Drug demand reduction: prevention, treatment, and care services

Priority area: Disseminate the latest scientific evidence on prevention to decision-makers and practitioners and provide them with training.

Action 30: Promote and allocate sufficient funding for education, training, and continuous professional development for decision-makers, opinion leaders, and professionals on the latest scientific evidence on drug use and addiction prevention, including new consumption patterns, also using online tools, and in particular promote the implementation of the European Drug Prevention Quality Standards (EDPQS), the UNODC/WHO International Standards on Drug Use Prevention, and the European Prevention Curriculum (EUPC) training courses.

Priority area: Reduce stigma.

Action 39: Develop and provide training for decision-makers, employers, and professionals about stigma linked to drug use, drug-use disorders, and mental health, and consider the impact that this stigma may have had on patients when delivering care. This should be done with the involvement of people who have experienced drug-related stigma.

Addressing drug-related harm

Priority area: Promote civil society participation and ensure sustainable funding.

Action 48: Promote and encourage the active and meaningful participation and involvement of civil society, including non-governmental organisations, young people, people who use drugs, clients of drug-related services, the scientific community, and other experts in the development, implementation, and evaluation of drug policies, and provide an appropriate level of resources for all drug services and for the involvement of civil society.

Priority area: Provide alternatives to coercive sanctions.

Action 49 (i): Scale up the availability, effective implementation, monitoring, and evaluation of measures provided as alternatives to coercive sanctions for drug-using offenders and for people in pretrial detention, arrested, charged with or convicted of drug-related offences, or people found in possession of drugs for personal use, such as (suspension of sentence with) treatment, rehabilitation and recovery, and social reintegration, in accordance with national legislation.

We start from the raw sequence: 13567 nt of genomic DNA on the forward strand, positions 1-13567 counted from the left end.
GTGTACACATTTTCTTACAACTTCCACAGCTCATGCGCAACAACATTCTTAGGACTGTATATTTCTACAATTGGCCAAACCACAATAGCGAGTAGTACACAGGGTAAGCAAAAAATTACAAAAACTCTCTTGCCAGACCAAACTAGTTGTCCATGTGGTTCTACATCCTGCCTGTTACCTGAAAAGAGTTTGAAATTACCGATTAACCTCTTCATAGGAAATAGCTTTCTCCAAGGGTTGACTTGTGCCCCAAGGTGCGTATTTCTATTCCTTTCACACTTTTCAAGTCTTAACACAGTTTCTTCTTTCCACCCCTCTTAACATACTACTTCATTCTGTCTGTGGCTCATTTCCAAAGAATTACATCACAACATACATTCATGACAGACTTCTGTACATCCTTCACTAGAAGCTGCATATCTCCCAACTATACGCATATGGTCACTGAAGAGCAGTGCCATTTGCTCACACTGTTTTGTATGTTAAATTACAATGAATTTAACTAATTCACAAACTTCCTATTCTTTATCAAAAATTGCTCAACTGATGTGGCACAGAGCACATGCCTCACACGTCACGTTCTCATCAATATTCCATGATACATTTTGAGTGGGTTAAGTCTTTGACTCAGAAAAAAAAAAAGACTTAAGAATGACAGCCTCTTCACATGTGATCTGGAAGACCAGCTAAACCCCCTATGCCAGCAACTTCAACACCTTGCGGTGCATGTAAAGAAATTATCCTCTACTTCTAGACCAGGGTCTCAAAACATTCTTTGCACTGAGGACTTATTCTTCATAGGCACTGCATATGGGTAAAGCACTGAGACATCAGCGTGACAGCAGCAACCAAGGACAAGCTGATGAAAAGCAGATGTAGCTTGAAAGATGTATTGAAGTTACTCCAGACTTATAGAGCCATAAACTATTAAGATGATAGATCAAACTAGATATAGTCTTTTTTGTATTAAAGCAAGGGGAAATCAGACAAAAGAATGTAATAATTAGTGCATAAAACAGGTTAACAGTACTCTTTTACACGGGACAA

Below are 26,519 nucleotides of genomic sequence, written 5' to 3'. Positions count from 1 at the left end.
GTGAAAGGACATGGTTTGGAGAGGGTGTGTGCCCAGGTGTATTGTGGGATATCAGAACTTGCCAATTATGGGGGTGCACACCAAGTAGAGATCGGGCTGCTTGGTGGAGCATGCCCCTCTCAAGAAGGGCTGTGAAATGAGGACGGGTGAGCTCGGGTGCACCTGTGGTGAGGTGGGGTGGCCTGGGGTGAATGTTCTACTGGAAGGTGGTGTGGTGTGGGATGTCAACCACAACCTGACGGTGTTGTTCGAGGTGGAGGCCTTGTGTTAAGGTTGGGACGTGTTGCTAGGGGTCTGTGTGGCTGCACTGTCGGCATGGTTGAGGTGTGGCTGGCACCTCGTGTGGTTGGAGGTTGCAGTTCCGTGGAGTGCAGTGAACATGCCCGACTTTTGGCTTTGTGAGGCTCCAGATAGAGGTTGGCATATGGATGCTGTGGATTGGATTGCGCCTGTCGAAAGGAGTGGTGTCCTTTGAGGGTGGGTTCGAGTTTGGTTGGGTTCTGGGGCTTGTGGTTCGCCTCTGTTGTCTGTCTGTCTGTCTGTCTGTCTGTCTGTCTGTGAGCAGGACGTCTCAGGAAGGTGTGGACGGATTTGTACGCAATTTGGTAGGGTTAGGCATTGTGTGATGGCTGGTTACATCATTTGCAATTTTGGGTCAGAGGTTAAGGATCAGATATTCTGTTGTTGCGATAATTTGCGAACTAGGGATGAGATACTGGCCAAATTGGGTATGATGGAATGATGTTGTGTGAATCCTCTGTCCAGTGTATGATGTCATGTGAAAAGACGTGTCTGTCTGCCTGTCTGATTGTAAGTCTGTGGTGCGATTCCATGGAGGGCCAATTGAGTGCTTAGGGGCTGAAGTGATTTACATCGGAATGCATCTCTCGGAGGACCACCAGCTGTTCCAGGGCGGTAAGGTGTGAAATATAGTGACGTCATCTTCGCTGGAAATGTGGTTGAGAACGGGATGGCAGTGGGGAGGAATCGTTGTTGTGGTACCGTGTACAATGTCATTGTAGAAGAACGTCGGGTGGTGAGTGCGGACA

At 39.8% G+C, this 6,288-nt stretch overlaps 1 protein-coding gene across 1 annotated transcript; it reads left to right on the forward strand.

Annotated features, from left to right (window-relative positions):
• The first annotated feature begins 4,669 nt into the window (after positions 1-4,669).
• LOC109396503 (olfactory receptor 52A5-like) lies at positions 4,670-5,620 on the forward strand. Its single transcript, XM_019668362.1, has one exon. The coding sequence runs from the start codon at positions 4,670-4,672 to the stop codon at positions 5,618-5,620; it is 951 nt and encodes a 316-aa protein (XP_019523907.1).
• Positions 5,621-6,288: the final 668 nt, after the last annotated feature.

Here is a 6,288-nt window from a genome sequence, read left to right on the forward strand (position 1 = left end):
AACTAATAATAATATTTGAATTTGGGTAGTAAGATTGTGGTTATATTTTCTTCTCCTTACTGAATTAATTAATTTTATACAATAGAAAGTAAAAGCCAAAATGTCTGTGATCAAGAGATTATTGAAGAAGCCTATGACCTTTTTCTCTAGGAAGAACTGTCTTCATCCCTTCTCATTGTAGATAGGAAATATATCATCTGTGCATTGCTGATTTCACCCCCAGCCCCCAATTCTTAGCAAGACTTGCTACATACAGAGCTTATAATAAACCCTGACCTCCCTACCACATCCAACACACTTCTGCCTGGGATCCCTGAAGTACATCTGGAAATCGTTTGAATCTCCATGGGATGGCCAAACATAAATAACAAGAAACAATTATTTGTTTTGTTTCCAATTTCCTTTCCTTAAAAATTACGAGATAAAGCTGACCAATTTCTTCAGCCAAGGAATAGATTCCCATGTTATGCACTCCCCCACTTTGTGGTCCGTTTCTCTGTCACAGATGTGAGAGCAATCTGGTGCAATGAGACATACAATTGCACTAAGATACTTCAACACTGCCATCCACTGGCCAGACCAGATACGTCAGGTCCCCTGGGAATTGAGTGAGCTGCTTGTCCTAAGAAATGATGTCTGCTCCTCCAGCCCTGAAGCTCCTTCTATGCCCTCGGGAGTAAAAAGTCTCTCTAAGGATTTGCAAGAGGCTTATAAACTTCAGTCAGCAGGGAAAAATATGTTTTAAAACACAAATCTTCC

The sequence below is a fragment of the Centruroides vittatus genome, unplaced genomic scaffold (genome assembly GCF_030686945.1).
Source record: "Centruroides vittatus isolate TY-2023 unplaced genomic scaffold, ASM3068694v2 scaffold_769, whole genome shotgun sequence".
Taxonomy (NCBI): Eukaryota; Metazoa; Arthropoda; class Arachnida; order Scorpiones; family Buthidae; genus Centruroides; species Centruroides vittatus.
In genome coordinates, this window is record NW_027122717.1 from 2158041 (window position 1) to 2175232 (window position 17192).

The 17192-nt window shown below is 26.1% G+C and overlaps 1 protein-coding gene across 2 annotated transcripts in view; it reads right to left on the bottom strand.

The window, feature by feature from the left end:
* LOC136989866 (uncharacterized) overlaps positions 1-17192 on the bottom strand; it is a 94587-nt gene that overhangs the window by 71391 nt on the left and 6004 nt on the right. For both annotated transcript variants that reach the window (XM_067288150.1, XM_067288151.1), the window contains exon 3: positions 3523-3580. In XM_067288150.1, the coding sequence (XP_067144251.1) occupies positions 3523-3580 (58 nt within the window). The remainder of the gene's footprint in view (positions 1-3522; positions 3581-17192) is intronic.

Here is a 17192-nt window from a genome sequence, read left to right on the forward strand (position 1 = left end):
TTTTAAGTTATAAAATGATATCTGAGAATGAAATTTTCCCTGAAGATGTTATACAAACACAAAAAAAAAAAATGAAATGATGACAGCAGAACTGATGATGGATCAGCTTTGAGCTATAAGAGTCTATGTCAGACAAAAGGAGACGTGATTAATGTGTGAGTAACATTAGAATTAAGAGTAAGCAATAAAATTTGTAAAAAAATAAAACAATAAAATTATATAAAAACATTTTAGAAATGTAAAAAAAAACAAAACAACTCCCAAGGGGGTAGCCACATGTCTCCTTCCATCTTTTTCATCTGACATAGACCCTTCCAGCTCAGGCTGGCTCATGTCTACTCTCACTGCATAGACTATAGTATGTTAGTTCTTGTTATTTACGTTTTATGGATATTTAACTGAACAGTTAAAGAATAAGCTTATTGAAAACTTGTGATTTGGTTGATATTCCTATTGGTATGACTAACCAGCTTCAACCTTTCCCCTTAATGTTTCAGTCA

Concluding comment

The EU’s Action Plan reflects the wide range of challenges facing the EU and its member states. There is a focus on improving alignment between member states’ national strategies and those of the EU. There is currently close alignment between Ireland’s national drugs strategy and that of the EU, which is set to continue with the forthcoming strategic priorities and action plan to be published by Government.

1  Council of the European Union (2021) EU drugs action plan 2021–2025. Brussels: Council of the European Union. https://www.drugsandalcohol.ie/34446/

2  Council of the European Union (2020) EU drugs strategy 2021–2025. Brussels: Council of the European Union. https://www.drugsandalcohol.ie/33750/

3  Dillon L (2021) Publication of EU Drugs Strategy 2021–2025. Drugnet Ireland, 77 (Spring): 1–7.  https://www.drugsandalcohol.ie/34279/

4  Council of the European Union (2012) EU drugs strategy (2013–2020). Brussels: Council of the European Union. https://www.drugsandalcohol.ie/19034/

5  Department of Health (2017) Reducing Harm, Supporting Recovery: a health-led response to drug and alcohol use in Ireland 2017–2025. Dublin: Department of Health. https://www.drugsandalcohol.ie/27603/

6  United Nations Office on Drugs and Crime (UNODC)/World Health Organization (WHO) (2018) International standards on drug use prevention. 2nd updated edn. Vienna: United Nations Office on Drugs and Crime. https://www.drugsandalcohol.ie/30048/

Item Type
Publication Type
Irish-related, International, Open Access, Article
Drug Type
Substances (not alcohol/tobacco)
Intervention Type
Issue Title
Issue 80, Winter 2022
March 2022
Page Range
pp. 5-6
Health Research Board
Issue 80, Winter 2022